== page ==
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|Directed by||William Hanna|
|Produced by||Fred Quimby|
|Story by||William Hanna|
|Narrated by||Hans Conried|
|Music by||Inspired by:|
Piano arrangement created and played by:
|Animation by||Kenneth Muse|
|Layouts by||Richard Bickenbach|
|Backgrounds by||Robert Gentle|
Johann Mouse is the 75th one-reel animated Tom and Jerry short, created in 1953 directed by William Hanna and Joseph Barbera and produced by Fred Quimby with music by Scott Bradley and Jakob Gimpel (who plays the piano in this short) and narration by Hans Conried. The cartoon was animated by Kenneth Muse, Ray Patterson, Ed Barge and Irven Spence, with backgrounds by Robert Gentle. Placing the popular cat and mouse characters in Vienna, the capital of the Austro-Hungarian Empire, the cartoon is inspired by the work of Viennese composer Johann Strauss II, and was released on March 21, 1953, by Metro-Goldwyn-Mayer.
Johann Mouse was nominated for the Oscar for Best Animated Short Film, marking the cat and mouse duo's tenth consecutive nomination and their twelfth nomination for the last thirteen years (Tom and Jerry was nominated for every year since 1940, except for 1942). It won the Oscar, becoming the duo's seventh win in the category, tying them with Walt Disney's Silly Symphonies for the record of the most awards in the Best Animated Short Film category. The duo would later be nominated for the thirteenth and final time in the category two years later, in 1954 for the short Touché, Pussy Cat!. This is also the only Tom and Jerry short in the Golden Age of Animation to have a voice credit.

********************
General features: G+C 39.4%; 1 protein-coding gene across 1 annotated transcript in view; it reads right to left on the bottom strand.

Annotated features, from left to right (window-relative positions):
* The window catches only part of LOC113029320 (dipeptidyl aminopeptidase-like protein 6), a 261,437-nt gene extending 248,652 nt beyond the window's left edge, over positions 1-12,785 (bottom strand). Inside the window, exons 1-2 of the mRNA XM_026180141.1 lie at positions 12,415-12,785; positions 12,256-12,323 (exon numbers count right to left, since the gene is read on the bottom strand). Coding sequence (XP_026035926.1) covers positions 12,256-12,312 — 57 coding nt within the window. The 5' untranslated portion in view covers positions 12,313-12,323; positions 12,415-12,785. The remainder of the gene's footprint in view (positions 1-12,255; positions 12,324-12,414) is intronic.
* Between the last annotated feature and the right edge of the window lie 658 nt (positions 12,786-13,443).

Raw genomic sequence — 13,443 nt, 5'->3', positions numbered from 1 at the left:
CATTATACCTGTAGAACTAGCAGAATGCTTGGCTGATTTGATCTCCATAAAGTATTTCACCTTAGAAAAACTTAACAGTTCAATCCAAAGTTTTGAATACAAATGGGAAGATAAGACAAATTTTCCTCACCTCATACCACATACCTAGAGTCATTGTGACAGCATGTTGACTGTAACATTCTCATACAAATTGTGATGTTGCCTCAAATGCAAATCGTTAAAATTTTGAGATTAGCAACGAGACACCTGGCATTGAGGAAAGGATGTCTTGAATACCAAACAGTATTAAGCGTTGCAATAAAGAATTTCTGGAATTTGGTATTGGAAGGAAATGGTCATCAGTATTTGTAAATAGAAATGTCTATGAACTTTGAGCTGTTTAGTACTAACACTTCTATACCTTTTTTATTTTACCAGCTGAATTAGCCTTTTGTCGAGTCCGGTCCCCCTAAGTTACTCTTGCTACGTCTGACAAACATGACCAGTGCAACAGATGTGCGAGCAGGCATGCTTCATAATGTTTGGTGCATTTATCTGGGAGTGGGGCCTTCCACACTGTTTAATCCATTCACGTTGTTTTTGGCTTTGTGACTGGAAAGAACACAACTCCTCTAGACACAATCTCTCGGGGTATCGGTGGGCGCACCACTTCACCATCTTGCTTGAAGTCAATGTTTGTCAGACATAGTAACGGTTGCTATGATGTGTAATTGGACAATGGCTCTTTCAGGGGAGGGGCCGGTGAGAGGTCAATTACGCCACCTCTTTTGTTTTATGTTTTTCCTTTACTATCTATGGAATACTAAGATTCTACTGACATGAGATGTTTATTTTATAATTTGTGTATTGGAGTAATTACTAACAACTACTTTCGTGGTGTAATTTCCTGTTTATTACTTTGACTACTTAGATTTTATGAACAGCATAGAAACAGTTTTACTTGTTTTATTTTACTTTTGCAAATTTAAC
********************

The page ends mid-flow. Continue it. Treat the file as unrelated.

In the walls of the house of Johann Strauss lived Johann Mouse, portrayed by Jerry. Little Johann loved Strauss' music, and whenever the musician would play, the mouse would dance. And whenever the mouse would dance, Strauss' housecat named Tom, portrayed by himself (Tom the Cat), would try to catch him but always fail.
One day, Strauss goes away on a journey, leaving Tom in a serious predicament (knowing that without music, Johann wouldn't dance). He picks up a manual on top of the piano: "How To Play The Waltz In Six Easy Lessons by Johann Strauss." Tom charges upstairs into the attic and teaches himself how to play, following the guidebook (which consists of how to correctly play the first eight/nine notes of The Blue Danube, in proper sequence), and after just six lessons, he is instantaneously an accomplished pianist.
Tom takes to the piano downstairs and the mouse is mesmerised by the music into dancing. Tom attempts to squash Johann with a poker, and as he stops playing to hit Johann, the mouse is roused from his spell and scrambles back towards the hole -- until Tom resumes playing. Johann turns around, hypnotized once again. The heads of some servants -wondering who was playing in their master's absence- pop through the door, observing the talented duo. As Tom grabs Johann, the servants applaud. Tom puts Johann down and returns to the piano, with Johann dancing again under a powerful spell. The news quickly spreads around Vienna, reaching even the ears of the Emperor Franz Joseph himself. Tom and Johann are summoned by a royal writ from the Imperial Palace to perform before the Court.
The next scene opens upon the throne hall, with the entire court in attendance (also heard in the beginning of the scene is "Kaiser-Walzer"). In the middle is a white grand piano. The doors open to reveal Tom and Johann, both in tail-coats and bow-ties, who enter the ballroom and bow to the Emperor. Tom begins playing "Tritsch-Tratsch-Polka", and Jerry/Johann begins waltzing, occasionally using Tom's fingers as a dancing partner. After the narrator says "But, when the cat stopped playing..." Tom gives into his impulses and tries to capture Jerry, and Jerry again escapes into a hole in the wall. "It was the same old story", the narrator concludes. Jerry comes out from his hole and dances. When he finishes dancing, he bows to rapturous applause.